- In Pursuit of Justice for Disability: Model Neutrality Revisited
- Theoretical Strategies to Define Disability
- Disability, Health, and Difference
- Habilitative Health and Disability
- Philosophy and the Apparatus of Disability
- Disability Liberation Theology
- Disabilities and Well-Being: The Bad and the Neutral
- Causing Disability, Causing Non-Disability: What’s the Moral Difference?
- Why Inflicting Disability is Wrong: The Mere-Difference View and the Causation-Based Objection
- Evaluative Diversity and the (Ir)Relevance of Well-Being
- Contractualism, Disability, and Inclusion
- Civic Republican Disability Justice
- Disability and Disadvantage in the Capabilities Approach
- Disability and Partial Compliance Theory
- Fair Difference of Opportunity
- The Disability Case Against Assisted Dying
- Epistemic Exclusion, Injustice, and Disability
- What’s Wrong with “You Say You’re Happy, but … ” Reasoning?
- Interactions with Delusional Others: Reflections on Epistemic Failures and Virtues
- Disability, Rationality, and Justice: Disambiguating Adaptive Preferences
- Ideals of Appreciation and Expressions of Respect
- The Limiting Role of Respect
- Respect, Identification, and Profound Cognitive Impairment
- Care and Disability: Friends or Foes
- A Dignitarian Approach to Disability: From Moral Status to Social Status
- Cognitive Disability and Moral Status
- Dignity, Respect, and Cognitive Disability
- On Moral Status and Intellectual Disability: Challenging and Expanding the Debates
- Neurodiversity, Autism, and Psychiatric Disability: The Harmful Dysfunction Perspective
- Educational Justice for Students with Intellectual Disabilities
- A Symmetrical View of Disability and Enhancement
- Cognitive Disability and Embodied, Extended Minds
- The Visible and the Invisible: Disability, Assistive Technology, and Stigma
- Neurotechnologies and Justice by, with, and for Disabled People
- Second Thoughts on Enhancement and Disability
- Cost-Effectiveness Analysis and Disability Discrimination
- Prioritization and Parity: Which Disabled Newborn Infants Should Be Candidates for Scarce Life-Saving Treatment?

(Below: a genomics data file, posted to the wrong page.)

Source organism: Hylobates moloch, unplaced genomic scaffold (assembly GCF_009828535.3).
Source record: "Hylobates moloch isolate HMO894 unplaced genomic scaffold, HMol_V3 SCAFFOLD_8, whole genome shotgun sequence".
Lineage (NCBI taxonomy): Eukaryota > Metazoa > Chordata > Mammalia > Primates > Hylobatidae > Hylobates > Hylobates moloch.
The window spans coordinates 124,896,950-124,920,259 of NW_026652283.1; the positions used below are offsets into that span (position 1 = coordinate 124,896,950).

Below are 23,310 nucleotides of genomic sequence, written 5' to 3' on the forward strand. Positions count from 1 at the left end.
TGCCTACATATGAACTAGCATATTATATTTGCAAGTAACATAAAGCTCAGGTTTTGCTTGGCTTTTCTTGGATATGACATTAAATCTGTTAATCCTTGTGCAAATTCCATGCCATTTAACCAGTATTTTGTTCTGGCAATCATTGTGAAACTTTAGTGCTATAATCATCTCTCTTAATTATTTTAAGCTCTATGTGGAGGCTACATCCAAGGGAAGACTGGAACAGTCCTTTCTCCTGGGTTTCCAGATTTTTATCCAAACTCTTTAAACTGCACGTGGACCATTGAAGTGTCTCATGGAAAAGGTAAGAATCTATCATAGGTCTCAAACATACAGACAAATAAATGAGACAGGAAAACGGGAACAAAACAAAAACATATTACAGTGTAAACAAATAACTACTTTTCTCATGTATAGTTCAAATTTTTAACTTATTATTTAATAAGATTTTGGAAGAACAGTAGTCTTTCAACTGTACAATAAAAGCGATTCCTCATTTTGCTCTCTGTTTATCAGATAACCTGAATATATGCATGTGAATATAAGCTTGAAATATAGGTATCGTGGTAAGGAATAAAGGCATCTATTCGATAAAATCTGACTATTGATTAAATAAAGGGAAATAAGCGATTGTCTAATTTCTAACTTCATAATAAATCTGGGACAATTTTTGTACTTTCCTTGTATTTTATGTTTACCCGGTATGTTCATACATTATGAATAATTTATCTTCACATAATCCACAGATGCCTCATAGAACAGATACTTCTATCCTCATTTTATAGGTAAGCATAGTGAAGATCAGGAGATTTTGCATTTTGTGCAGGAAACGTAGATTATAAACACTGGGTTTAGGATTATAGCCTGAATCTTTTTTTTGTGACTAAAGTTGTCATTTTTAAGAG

- Why People with Cognitive Disabilities Are Justified in Feeling Disquieted by Prenatal Testing and Selective Termination
- Reproductive Choice in Context: Avoiding Excess and Deficiency?
- Bioethics, Disability, and Selective Reproductive Technology: Taking Intersectionality Seriously
- Procreation and Intellectual Disability: A Kantian Approach
- Parental Autonomy, Children with Disabilities, and Horizontal Identities
- Beyond Instrumental Value: Respecting The Will of Others and Deciding On Their Behalf
Abstract and Keywords
This chapter introduces and defines the concept of habilitative health as the ability to succeed at three types of tasks necessary for human survival and thriving: self-habilitation, habilitation of others, and habilitation of the physical and social environment in which one lives. Habilitative health is an aspect of the complete health scale, ranging from worst to best health in terms of physiological, intellectual, psychological, and behavioral functioning. The argument here is that the nature and gravity of disabilities generally can best be understood in terms of a lack of habilitative health in specified ranges of physical and social environments. This eliminates many differences between the medical and social models of disability and unifies discussions of individual health with discussions of public or social health. It also recasts the discussion of human rights to healthcare as a discussion of human duties of care to self, others, and the habitable world.
Lawrence C. Becker is a Fellow of Hollins University, where he taught philosophy from 1965 to 1989, and is Professor of Philosophy Emeritus at the College of William & Mary, where he was the William R. Kenan, Jr., Professor in the Humanities and Philosophy from 1989 to 2001. He is the author of A New Stoicism , revised edition (2017), and other monographs and articles in ethical theory, social, political, and legal philosophy. He was an Associate Editor of the journal Ethics from 1985 to 2000, and the co-editor, with the librarian Charlotte B. Becker, of two editions of the multivolume Encyclopedia of Ethics (1992, 2001).
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